The Fourth Reactor and the Destiny of Japan

By Akio Matsumura

This article is available in Japanese.

Since the accident at the Fukuhsima Daichi nuclear power plants, I have presented the opinions of several eminent scientists on the Fukushima disaster and we have received many insightful responses.  I as a layman am learning new terminologies and of potential problems that could continue to affect the area for hundreds of years.

The Fourth Reactor at Fukushima

From population to democracy, the issues I have studied in four decades of international work seem rather shortsighted when compared to a potential nuclear disaster that would affect our descendants for perhaps twenty thousand years.

As you are well aware, in January 2011 I began a campaign for the global survivors of Hiroshima and Nagasaki to win the Nobel Peace Prize. The strong supporting articles several experts have contributed have encouraged me, and many political friends assure me that the message will not go unheard. They concur that my proposal is timely and would help increase the public awareness of risks associated with nuclear weapons.

However, the Fukushima nuclear disaster has convinced me that this campaign does not fully address the nuclear issue. I am now worried that nuclear power plants present a comparable risk to that of nuclear weapons—leaked radiation can make large areas uninhabitable for centuries. The area around Fukushima may come to be one. Thinking of the possible magnitude of such a disaster has led me to consider the balance between world energy needs and safety for human civilization.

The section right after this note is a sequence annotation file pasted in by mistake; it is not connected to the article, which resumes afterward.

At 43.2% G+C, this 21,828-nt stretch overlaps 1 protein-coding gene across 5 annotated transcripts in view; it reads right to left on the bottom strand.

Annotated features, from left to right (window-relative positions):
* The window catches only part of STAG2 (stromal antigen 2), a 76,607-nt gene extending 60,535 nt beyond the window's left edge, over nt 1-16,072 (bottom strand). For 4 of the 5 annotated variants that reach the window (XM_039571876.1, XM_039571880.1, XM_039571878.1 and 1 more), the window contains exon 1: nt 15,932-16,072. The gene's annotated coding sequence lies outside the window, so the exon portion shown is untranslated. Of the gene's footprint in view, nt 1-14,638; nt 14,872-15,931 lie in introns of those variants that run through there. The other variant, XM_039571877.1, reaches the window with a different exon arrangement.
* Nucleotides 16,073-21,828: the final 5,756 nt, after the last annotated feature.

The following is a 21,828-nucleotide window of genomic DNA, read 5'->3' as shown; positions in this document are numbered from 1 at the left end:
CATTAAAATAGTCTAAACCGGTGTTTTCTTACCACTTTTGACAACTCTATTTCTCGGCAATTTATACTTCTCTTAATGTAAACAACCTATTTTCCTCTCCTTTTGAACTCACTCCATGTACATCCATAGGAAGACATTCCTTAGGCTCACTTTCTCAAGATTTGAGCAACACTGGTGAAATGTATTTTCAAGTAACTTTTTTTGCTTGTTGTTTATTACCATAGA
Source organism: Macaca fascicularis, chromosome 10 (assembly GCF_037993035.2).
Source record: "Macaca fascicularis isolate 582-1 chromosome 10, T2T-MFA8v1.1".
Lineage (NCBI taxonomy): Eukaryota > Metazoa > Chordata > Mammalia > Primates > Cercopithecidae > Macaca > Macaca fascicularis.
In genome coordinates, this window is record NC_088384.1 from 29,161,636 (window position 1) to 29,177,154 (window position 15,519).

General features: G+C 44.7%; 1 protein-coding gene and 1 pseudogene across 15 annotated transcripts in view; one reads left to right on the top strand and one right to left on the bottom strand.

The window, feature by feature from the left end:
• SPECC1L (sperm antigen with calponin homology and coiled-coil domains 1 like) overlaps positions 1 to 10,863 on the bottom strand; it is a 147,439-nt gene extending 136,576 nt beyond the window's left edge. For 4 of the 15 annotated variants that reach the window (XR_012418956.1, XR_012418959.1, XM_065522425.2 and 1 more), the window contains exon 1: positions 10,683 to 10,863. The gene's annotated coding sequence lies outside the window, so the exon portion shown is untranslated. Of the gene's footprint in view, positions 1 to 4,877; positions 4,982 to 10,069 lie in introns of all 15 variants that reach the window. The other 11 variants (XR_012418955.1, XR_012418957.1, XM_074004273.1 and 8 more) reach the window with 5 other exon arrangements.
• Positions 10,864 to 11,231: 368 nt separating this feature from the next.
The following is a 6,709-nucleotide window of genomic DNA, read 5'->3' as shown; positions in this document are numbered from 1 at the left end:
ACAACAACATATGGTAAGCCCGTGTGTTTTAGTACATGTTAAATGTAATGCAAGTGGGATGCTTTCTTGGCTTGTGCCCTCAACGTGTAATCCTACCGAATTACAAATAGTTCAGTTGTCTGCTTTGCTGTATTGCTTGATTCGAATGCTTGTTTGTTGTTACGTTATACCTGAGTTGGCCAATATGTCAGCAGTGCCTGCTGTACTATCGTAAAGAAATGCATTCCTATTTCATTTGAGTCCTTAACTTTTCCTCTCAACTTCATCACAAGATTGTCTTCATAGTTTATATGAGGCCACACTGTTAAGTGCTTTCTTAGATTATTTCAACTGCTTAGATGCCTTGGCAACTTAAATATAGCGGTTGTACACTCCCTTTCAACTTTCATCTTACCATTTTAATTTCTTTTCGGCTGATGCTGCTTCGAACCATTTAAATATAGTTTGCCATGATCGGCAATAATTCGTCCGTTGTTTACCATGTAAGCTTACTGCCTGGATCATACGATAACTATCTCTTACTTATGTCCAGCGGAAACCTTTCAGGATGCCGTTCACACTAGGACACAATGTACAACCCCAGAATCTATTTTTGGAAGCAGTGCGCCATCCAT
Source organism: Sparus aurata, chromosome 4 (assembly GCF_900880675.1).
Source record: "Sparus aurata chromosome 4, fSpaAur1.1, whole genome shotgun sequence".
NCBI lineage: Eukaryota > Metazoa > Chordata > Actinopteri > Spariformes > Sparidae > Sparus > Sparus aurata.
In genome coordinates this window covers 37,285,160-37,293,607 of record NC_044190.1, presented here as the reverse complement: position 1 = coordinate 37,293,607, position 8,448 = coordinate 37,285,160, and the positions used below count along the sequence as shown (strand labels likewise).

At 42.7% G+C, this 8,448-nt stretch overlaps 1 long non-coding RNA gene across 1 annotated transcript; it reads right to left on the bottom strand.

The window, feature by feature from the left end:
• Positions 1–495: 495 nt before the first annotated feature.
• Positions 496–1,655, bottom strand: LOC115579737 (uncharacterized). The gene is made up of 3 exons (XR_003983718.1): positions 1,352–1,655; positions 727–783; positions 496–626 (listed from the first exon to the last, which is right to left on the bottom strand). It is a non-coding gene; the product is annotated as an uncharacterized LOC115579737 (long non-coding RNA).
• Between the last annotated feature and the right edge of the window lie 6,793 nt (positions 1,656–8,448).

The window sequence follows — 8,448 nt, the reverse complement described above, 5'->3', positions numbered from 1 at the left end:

UN Secretary-General Ban Ki-moon convened a high-level meeting on Nuclear Safety and Security on September 22, 2011, during the 66th UN General Assembly. The meeting built upon action by the international community to enhance nuclear safety and the international emergency preparedness and response framework in the wake of the accident at the Fukushima Daiichi nuclear power plant.

Ban said “The effects of nuclear accidents respect no borders. To adequately safeguard our people, we must have strong international consensus and action. We must have strong international safety standards, The message has been clear and unified: we cannot accept business as usual — and we all have a stake in getting it right, Clearly, there is a compelling need for greater transparency and open accountability. We must rebuild public trust.”

The Japanese government and the Tokyo Electric Power Company (TEPCO) were widely criticized as hardly reliable adjudicators in the controversy of the actual timing of the meltdown of the reactors and other information relating to the crisis. These transparency and accountability are tightly linked to nuclear energy and are cause for concern.

Although inexcusable and in need of repair, these deficiencies are partially due to the complexity of the nuclear issue and its place at the top of the national security agenda.